Updated 04 July 2014

Immune system regulates skin organisms

Your immune system influences the types of microorganisms that live on your skin and affect your risk for disease.


Your immune system influences the types of microorganisms that live on your skin and affect your risk for disease, according to a new study.

A person's skin contains millions of beneficial and potentially disease-causing microbes. Previous research has shown that these microbes influence the immune system but it wasn't known if the reverse was true.

The new study, published online in the journal Genome Research, sought to answer that question.

The researchers looked at patients with rare genetic defects that cause reduced immune function. All of them also had an eczema-like skin condition. Samples taken from the patients' skin showed that they had types of bacteria and fungi on their skin that were not found on healthy people.

This suggests that the immune system does influence the types of microbes that live on the skin, study co-senior author Heidi Kong, of the US National Cancer Institute, said in a journal news release.

Significant differences

She and her colleagues also found that the patients and healthy people had significant differences in the number of different types of microbes present at specific skin sites that are vulnerable to disease. For example, the skin at the elbow crease on patients had fewer types of microbes than the same location on healthy people, while the skin behind the ear on patients had more types of microbes.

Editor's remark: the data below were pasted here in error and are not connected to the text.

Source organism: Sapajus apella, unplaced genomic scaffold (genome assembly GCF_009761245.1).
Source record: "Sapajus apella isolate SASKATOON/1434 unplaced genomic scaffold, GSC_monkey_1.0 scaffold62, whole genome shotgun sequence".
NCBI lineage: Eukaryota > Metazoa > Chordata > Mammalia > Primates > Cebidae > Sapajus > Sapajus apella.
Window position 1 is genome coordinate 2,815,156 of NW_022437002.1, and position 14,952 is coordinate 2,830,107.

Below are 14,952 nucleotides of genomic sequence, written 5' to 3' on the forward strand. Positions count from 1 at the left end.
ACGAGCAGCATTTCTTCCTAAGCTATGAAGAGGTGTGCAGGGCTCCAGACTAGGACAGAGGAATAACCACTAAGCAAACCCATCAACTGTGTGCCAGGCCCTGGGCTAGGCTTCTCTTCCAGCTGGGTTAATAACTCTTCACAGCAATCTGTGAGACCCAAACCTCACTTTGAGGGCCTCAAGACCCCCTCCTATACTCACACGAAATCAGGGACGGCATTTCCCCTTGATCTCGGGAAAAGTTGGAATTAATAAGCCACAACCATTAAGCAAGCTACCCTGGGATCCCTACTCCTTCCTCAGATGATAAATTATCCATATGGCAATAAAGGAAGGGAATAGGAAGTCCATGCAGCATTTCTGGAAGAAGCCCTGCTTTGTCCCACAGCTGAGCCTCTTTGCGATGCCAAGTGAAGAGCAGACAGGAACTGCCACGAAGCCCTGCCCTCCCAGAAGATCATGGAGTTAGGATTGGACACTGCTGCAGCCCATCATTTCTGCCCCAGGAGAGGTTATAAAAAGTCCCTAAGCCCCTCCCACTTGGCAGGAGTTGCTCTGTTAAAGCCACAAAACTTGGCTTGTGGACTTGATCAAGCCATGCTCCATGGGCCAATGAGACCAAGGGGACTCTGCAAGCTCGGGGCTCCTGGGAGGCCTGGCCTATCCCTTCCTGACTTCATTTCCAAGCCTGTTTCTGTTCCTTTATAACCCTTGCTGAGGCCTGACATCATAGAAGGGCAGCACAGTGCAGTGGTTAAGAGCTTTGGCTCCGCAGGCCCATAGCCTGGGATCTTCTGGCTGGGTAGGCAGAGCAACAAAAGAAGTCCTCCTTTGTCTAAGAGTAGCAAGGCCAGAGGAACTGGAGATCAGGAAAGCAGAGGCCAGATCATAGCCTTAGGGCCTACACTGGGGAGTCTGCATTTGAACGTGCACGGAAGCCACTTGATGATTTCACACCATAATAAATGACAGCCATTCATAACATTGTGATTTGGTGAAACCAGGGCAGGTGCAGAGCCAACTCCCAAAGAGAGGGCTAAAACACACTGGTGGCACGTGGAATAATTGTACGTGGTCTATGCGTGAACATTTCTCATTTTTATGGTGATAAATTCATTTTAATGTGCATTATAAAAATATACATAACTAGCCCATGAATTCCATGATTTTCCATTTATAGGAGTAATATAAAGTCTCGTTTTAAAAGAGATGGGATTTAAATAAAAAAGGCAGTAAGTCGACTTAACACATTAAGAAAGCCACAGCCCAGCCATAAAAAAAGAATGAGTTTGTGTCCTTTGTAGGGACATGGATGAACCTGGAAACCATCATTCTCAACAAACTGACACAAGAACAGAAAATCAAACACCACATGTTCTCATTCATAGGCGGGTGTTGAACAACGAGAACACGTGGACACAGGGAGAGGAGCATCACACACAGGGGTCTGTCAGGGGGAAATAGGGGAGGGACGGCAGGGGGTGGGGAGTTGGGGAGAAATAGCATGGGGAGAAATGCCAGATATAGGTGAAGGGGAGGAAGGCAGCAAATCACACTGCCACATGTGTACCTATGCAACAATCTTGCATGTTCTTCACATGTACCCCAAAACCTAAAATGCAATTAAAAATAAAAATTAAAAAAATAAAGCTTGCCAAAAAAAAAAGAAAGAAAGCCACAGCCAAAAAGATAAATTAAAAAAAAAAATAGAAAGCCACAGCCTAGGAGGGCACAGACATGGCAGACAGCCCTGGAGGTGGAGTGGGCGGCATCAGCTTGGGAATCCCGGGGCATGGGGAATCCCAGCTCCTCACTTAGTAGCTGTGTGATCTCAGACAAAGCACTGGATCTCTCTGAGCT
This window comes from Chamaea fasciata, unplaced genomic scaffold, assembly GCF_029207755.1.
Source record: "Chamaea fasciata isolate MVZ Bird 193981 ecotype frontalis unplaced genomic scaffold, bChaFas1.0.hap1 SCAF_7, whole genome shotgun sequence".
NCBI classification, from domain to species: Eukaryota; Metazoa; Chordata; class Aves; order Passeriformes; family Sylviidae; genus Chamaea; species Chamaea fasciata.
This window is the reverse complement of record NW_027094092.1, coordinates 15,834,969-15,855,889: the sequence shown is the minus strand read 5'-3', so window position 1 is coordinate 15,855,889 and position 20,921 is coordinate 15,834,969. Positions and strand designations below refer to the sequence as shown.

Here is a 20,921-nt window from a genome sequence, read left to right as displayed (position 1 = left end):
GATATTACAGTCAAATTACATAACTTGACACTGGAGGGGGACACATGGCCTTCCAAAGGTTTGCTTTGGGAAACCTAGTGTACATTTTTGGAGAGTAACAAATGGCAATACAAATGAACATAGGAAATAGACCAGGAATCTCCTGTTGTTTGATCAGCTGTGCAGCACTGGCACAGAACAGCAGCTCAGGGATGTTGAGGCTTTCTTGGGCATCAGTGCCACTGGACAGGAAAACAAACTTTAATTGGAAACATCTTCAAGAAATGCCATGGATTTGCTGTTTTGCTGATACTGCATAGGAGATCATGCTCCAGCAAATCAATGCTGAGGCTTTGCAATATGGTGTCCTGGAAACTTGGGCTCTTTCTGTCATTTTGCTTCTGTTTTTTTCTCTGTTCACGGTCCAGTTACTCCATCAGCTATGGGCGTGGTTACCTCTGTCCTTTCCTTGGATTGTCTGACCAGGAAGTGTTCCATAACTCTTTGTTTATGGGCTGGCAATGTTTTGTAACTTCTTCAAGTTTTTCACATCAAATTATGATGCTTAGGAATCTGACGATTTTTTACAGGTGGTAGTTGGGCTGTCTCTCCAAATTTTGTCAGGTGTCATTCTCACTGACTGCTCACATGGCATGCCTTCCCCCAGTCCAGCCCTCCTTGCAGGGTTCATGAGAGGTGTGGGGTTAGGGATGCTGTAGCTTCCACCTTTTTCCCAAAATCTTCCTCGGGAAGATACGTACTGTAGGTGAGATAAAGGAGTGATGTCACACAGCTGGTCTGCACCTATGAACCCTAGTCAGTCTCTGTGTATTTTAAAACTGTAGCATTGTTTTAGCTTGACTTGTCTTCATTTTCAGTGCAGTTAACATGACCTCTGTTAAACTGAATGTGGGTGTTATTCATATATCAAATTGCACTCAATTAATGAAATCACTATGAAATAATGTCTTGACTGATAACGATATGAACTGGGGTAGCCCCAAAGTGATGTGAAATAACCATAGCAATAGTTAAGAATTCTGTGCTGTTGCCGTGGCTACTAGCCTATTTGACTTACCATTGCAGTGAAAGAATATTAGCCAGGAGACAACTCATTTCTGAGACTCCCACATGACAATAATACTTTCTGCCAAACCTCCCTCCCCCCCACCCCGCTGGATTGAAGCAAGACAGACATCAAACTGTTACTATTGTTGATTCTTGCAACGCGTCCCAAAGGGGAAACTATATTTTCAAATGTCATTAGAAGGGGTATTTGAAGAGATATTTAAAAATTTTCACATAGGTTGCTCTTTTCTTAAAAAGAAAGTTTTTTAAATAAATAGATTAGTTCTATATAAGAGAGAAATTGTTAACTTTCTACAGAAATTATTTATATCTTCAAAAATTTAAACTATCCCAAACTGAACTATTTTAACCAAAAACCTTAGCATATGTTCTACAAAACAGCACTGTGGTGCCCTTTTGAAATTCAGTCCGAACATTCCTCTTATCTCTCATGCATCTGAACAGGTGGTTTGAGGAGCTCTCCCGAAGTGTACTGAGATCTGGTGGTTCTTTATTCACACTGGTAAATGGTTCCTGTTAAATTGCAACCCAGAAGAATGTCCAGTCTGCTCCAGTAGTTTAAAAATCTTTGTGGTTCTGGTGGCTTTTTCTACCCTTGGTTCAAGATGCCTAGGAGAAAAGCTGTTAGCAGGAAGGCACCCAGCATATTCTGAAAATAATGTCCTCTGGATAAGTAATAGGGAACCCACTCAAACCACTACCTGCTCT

This suggests that an imbalance in microbial diversity at a given site on the skin may contribute to disease risk, according to the study authors.

They also found that that the patients tended to have much more similar microbial communities across their entire skin surface, instead of the distinct communities found on healthy people. This suggests that correcting the diversity of microbes on the skin, not just targeting disease-causing types may help in the treatment of disease, the researchers said.

They added that while this study looked at people with rare genetic disorders, this research may prove useful for patients with temporary decreases in immune function such as those with cancer and transplant recipients by guiding the use of antibiotics routinely given to these patients.

More information

The US National Institutes of Health has more about microbes and the human body.

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Skin expert

Dr Suretha Kannenberg holds a degree in Medicine and a Masters in Dermatology from the University of Stellenbosch. She is employed as a consultant dermatologist by Stellenbosch University and Tygerberg Academic Hospital, where she is involved in clinical duties and the training of medical students and dermatology residents. Her areas of interest and research include vitiligo, eczema and acne. She also performs limited private practice work in the Northern suburbs of Cape Town in general and cosmetic dermatology.

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